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REVIEW   

The Quarterly Journal of Nuclear Medicine and Molecular Imaging 2022 September;66(3):255-60

DOI: 10.23736/S1824-4785.16.02869-X

Copyright © 2016 EDIZIONI MINERVA MEDICA

language: English

Nuclear cardiac imaging for the diagnosis and management of heart failure: what can be learned from recent guidelines?

Delphine M. VERVLOET 1, Johan de SUTTER 1, 2

1 Heart Center, Maria Middelares Hospital, Ghent, Belgium; 2 Ghent University, Ghent, Belgium


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The aim of this review is to provide the clinical cardiologist and nuclear medicine specialist a brief overview of the currently accepted clinical use of cardiac nuclear imaging for the diagnosis and management of patients with heart failure based on recent (2012-2015) European Society of Cardiology guidelines. We used the most recent ESC guidelines on heart failure, management of stable coronary artery disease, cardiac pacing, myocardial revascularization, non-cardiac surgery and ventricular arrhythmias and sudden death. Nowadays, cardiac nuclear imaging is useful in almost every stage in heart failure from diagnostics to treatment. In first diagnosis of heart failure radionuclide imaging can provide information on ventricular function and volumes and nuclear imaging techniques provide accurate and reproducible left ventricular function assessment. In work out of the etiology of the heart failure cardiovascular magnetic resonance, single-photon emission computed tomography, and positron-emission tomography imaging can demonstrate presence of inducible ischemia and myocardial viability. For prognostic information, metaiodobenzylguanidine might be promising in the future. In treatment planning cardiac nuclear imaging is important to evaluate new angina and to assess accurate left ventricular ejection fraction before cardiac resynchronization therapy. Imaging stress testing is useful in the preoperative evaluation for non-cardiac surgery of heart failure patients. There is until now no recommended place for cardiac nuclear imaging in the follow-up of heart failure patients or prior to the initiation of cardiac rehabilitation.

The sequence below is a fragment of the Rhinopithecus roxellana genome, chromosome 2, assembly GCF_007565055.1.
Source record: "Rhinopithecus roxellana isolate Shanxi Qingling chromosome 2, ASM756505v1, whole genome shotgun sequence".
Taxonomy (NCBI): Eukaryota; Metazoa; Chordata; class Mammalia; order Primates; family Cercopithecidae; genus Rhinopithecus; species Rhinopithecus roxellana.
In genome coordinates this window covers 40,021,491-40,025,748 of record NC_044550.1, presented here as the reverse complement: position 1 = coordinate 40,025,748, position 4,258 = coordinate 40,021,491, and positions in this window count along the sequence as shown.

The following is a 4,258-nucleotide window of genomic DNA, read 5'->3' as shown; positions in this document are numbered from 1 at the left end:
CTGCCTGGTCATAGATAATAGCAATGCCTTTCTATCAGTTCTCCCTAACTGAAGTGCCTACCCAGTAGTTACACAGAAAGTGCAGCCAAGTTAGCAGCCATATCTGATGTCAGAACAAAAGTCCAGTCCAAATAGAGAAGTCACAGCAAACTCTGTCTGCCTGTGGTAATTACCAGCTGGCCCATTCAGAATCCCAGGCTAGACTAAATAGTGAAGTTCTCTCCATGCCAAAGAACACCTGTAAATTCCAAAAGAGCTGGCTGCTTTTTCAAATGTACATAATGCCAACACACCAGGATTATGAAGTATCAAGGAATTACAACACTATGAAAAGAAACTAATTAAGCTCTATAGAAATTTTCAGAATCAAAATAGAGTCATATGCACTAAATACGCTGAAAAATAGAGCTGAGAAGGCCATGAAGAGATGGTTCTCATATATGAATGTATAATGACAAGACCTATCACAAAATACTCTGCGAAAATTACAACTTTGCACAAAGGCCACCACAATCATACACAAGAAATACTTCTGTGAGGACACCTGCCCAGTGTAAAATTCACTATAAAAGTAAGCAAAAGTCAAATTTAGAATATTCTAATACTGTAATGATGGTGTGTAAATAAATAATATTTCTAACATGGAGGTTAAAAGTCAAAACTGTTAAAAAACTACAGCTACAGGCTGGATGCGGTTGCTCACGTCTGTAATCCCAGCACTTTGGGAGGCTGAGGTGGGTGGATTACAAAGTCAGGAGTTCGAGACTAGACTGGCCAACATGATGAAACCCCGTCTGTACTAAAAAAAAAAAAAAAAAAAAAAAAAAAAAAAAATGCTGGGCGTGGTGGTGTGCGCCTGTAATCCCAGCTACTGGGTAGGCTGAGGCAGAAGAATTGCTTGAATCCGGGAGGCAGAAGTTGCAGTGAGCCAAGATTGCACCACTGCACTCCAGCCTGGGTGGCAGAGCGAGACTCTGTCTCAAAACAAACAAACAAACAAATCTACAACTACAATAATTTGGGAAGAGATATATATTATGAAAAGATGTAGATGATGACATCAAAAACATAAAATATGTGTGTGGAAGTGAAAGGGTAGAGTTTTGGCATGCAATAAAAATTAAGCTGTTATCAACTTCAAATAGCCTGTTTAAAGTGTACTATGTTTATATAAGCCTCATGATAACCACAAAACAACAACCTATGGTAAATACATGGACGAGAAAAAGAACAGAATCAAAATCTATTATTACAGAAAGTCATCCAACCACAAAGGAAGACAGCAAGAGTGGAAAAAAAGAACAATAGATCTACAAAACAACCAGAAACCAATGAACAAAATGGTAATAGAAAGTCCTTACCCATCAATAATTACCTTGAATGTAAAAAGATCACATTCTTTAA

KEY WORDS: Heart failure; Cardiac imaging techniques; Reference standards; Magnetic resonance imaging; X-ray computed tomography scanners; Single-photon emission-computed tomography

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